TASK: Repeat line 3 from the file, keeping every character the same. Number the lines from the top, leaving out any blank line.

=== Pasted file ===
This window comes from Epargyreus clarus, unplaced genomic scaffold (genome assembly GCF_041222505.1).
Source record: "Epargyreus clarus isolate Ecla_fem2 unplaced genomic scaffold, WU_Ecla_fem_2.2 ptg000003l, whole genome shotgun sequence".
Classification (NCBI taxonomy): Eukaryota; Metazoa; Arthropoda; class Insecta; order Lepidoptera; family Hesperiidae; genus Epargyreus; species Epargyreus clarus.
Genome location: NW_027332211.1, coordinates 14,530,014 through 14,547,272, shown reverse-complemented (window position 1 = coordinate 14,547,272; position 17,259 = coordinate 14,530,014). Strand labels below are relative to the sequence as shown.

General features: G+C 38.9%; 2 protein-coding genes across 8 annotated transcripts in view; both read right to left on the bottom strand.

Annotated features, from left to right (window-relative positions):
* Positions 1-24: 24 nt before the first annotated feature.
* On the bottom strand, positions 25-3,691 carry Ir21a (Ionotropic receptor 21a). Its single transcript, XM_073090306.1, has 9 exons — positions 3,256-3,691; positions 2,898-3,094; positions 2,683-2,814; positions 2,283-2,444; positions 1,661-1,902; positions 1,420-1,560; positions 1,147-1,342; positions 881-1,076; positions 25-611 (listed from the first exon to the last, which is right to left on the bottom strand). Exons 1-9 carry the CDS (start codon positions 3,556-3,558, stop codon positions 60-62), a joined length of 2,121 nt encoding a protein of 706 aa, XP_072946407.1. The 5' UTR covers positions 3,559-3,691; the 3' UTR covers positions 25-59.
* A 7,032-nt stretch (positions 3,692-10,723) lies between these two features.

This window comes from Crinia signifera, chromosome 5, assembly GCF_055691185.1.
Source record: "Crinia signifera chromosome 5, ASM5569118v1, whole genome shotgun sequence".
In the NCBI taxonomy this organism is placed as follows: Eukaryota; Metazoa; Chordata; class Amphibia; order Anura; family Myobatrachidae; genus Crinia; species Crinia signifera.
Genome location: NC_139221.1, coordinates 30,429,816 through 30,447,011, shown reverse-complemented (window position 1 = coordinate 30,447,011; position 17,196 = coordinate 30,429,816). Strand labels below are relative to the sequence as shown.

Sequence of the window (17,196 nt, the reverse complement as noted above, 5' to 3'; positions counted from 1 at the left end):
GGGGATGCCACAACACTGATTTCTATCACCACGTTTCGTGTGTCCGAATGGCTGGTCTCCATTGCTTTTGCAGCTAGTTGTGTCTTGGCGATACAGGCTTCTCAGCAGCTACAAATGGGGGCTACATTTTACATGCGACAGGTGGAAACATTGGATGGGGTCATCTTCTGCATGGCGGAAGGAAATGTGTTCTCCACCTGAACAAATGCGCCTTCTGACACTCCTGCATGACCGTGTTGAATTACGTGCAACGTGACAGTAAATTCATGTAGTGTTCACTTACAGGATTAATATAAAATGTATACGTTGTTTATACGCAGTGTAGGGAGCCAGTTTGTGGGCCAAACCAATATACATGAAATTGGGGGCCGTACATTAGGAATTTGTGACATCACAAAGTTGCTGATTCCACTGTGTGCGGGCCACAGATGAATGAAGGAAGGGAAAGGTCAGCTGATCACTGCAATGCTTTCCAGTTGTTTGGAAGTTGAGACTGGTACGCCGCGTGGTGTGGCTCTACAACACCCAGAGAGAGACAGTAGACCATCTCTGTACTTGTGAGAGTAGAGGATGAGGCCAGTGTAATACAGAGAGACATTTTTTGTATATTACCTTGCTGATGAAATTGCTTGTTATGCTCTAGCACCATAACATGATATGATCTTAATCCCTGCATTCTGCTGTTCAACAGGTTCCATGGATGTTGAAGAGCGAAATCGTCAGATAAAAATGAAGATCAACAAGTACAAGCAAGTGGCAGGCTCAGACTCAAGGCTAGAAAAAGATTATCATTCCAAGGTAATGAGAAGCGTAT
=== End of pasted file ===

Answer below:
Classification (NCBI taxonomy): Eukaryota; Metazoa; Arthropoda; class Insecta; order Lepidoptera; family Hesperiidae; genus Epargyreus; species Epargyreus clarus.